Regarding Latin American economic and social development policies, certainly much needs to be improved-particularly regarding the allocation of scarce resources-but considerable progress was made during the 1960s. Budgets for military expenditures declined in some countries, and allocations for education and infrastructure climbed in almost all. National planning agencies gained competence in most countries and important influence in a few. Several countries introduced tax reforms, both legislative and administrative, thereby increasing revenue and making taxation somewhat less regressive. U.S. aid officials used program and sector loan techniques to back particularly well-designed development programs.

What is necessary in the 1970s is to reinforce these trends, especially by encouraging multilateral institutions-including the Organization of American States and the Inter-American Development Bank-to incorporate self- help criteria into their review procedures. President Nixon's October 31st speech completely neglected the U.S. Government's interest in supporting Latin American reforms; the continuing priority accorded by Washington to such measures could best be demonstrated by tying much of U.S. assistance to the pace of reform programs, as analyzed by the Inter-American Committee on the Alliance for Progress (CIAP) or a similar multilateral advisory group.

U.S. military assistance programs have actually been worse than ineffective during the 1960s, for in some cases their real impact probably was to decrease U.S. influence with particular Latin American armies. In some countries, at least, Latin American officers have come to resist civic- action programs as U.S. impositions and they have particularly objected to North American attempts to decide what equipment they should have. Governor Rockefeller's recommendations to terminate permanent U.S. military assistance missions and to refrain from vain attempts to determine what equipment Latin American countries buy should be implemented, bureaucratic and other vested interests to the contrary notwithstanding.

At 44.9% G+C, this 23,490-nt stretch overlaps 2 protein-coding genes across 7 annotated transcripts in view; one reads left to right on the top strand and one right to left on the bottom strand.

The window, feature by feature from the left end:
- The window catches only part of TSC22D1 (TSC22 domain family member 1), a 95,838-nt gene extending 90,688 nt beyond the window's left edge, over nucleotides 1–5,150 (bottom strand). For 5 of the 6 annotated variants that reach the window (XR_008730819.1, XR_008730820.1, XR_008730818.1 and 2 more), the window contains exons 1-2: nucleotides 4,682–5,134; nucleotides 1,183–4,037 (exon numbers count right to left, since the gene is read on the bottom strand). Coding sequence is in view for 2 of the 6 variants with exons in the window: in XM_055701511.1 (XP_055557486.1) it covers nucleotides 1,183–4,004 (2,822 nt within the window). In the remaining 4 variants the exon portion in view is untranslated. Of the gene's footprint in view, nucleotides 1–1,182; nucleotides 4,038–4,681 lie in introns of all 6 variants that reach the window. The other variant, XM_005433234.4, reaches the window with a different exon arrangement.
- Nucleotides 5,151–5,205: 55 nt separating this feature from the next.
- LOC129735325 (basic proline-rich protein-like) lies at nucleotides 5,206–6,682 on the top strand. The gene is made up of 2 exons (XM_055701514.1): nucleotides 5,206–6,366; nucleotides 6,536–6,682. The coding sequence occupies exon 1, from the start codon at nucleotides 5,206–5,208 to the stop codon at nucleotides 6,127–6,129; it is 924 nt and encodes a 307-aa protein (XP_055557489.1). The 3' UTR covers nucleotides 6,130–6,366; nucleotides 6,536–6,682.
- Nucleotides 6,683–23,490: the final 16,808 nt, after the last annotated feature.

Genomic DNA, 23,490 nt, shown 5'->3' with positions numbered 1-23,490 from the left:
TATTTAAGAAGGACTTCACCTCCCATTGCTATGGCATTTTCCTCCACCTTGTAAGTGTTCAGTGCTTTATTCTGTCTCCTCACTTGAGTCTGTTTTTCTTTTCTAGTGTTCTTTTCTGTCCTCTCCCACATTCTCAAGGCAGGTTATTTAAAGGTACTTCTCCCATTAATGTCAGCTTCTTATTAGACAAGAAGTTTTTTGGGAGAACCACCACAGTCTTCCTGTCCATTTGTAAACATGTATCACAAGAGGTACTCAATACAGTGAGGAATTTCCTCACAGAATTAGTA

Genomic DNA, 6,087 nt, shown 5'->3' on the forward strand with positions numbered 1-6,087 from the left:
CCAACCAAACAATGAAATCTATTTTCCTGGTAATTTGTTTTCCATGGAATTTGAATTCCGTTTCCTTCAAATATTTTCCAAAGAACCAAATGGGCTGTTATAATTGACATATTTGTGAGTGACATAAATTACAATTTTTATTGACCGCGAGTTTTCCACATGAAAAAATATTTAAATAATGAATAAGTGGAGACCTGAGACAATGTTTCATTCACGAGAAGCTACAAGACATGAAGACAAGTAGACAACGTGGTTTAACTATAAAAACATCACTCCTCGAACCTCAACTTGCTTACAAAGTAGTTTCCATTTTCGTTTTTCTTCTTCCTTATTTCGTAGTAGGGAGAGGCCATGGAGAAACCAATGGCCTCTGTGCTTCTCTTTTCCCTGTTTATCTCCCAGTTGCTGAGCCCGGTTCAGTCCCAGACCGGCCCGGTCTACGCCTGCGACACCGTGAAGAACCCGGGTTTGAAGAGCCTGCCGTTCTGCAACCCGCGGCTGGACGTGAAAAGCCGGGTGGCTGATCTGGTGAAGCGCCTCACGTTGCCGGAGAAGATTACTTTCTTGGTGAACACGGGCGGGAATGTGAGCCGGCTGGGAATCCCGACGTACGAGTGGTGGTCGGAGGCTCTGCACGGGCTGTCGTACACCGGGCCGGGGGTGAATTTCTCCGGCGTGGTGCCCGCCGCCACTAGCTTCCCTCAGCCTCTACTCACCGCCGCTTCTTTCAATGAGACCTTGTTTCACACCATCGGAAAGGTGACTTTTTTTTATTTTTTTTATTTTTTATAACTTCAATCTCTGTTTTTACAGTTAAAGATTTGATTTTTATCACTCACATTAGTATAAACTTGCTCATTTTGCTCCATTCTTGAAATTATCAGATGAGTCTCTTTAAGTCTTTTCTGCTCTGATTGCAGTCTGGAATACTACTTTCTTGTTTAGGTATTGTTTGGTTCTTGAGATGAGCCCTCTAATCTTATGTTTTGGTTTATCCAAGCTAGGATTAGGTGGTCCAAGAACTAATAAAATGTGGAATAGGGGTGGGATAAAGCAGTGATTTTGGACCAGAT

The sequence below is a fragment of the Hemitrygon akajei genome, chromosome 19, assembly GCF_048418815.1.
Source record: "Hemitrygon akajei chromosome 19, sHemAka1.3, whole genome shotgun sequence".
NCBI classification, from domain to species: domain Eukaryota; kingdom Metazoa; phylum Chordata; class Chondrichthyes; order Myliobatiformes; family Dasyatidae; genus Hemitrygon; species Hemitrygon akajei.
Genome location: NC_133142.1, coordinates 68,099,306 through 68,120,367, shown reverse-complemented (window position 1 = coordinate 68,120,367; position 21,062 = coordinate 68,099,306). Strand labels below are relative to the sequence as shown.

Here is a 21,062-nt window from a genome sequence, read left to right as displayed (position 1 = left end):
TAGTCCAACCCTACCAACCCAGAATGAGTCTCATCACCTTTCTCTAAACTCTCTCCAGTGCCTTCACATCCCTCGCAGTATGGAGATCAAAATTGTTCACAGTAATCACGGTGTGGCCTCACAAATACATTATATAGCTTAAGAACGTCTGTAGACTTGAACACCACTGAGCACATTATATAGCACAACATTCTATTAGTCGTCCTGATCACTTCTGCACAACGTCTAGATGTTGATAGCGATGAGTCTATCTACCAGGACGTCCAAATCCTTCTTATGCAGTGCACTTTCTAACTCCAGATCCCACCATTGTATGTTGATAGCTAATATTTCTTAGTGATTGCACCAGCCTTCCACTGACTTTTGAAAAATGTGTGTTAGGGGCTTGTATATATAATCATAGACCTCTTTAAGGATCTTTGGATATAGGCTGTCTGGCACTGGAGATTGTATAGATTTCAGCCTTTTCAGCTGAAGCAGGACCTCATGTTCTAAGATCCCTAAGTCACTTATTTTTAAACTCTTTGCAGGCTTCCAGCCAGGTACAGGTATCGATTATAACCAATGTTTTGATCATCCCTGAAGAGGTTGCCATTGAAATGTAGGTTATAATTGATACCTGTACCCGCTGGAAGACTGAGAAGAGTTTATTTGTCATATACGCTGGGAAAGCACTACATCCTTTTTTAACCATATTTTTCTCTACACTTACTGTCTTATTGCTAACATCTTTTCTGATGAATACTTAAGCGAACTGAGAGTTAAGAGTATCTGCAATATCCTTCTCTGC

Paradoxically, the failure of U.S. influence to prevent the resurgence of military governments in Latin America does not necessarily mean a setback for the Alliance's basic objectives. Some military régimes-most notably that in Peru-seem to be cut from a new mold and to be implementing many of the major development-oriented reforms civilian politicians have been promising for years without result. The United States should be alert to the need to analyze each situation on its own, without reference to established stereotypes, and should seek to help military régimes which are implementing economically and socially progressive policies, if they avoid repression.

While it is essential to recognize the inadequacy of the original Alliance's premise that all of its stated and unstated objectives could be simultaneously pursued, what is needed for the 1970s is not elimination of its major goals but more careful definition of the essentials and a better structuring of priorities in terms of time. American security should be conceived, not merely in terms of the absence of missiles or guerrillas but in terms of the environment for the development of national and hemispheric ideals. Political stability should be thought of, not in terms of permanence in office of a particular régime, but of the expanding capacity of political institutions to respond to social demands. Promoting democracy should be conceived of as enlarging effective civic participation, not just providing the forms and trappings of representative government. Economic development should be understood, not merely as increasing gross or per capita product, but importantly, as the more equitable distribution of economic and other opportunities. And the objective of assisting U.S. business should be advanced over the long term by helping Latin American countries develop and thus expand their own purchasing power, not shortsightedly by attaching niggardly conditions to U.S. aid or using international credit as a means of pressuring Latin American régimes to accept particular U.S. investments.